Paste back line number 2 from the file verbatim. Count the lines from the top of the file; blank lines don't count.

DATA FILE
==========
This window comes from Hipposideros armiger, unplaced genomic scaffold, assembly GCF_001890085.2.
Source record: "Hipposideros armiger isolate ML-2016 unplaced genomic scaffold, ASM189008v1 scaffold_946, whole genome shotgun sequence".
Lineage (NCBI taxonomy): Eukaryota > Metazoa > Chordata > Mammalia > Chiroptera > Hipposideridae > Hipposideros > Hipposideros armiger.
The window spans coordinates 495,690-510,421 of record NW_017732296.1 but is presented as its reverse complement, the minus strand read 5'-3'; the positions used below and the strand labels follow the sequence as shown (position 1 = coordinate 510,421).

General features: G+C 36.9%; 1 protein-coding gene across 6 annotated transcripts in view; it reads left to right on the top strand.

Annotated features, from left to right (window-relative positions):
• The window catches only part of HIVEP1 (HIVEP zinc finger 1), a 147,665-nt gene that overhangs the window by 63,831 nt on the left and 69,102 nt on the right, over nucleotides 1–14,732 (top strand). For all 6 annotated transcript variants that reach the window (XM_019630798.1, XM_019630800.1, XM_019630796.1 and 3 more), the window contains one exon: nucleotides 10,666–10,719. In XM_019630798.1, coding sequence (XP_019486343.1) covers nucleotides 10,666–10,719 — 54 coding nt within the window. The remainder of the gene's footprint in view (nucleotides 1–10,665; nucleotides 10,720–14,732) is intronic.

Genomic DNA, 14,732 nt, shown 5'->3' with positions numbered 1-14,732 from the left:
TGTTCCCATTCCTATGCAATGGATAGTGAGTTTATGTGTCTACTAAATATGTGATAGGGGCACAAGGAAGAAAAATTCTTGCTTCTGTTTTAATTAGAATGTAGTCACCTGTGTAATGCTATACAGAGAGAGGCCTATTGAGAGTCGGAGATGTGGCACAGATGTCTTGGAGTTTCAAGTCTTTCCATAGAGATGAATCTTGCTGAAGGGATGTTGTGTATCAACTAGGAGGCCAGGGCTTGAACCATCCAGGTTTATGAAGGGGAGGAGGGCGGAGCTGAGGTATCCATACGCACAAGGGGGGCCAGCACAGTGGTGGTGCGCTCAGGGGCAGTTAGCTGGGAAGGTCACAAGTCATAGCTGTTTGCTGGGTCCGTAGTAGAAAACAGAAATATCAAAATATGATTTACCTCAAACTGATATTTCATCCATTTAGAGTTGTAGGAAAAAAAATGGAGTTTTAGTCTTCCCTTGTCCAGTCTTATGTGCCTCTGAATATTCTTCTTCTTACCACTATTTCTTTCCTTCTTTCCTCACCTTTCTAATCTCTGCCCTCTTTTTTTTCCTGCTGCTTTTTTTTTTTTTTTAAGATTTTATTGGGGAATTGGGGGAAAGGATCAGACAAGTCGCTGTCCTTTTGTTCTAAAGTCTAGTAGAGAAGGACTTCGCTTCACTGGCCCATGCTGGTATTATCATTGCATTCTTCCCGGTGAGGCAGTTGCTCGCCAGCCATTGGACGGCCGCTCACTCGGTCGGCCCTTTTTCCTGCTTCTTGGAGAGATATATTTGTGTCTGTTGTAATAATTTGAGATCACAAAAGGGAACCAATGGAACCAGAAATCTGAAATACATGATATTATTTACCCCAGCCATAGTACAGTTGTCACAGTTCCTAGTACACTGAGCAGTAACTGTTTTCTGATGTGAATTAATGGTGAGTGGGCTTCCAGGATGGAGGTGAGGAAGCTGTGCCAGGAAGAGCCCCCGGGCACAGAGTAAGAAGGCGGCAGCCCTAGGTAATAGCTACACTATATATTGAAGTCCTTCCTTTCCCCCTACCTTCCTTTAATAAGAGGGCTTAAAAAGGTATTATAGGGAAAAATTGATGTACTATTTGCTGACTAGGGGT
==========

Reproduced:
Source record: "Hipposideros armiger isolate ML-2016 unplaced genomic scaffold, ASM189008v1 scaffold_946, whole genome shotgun sequence".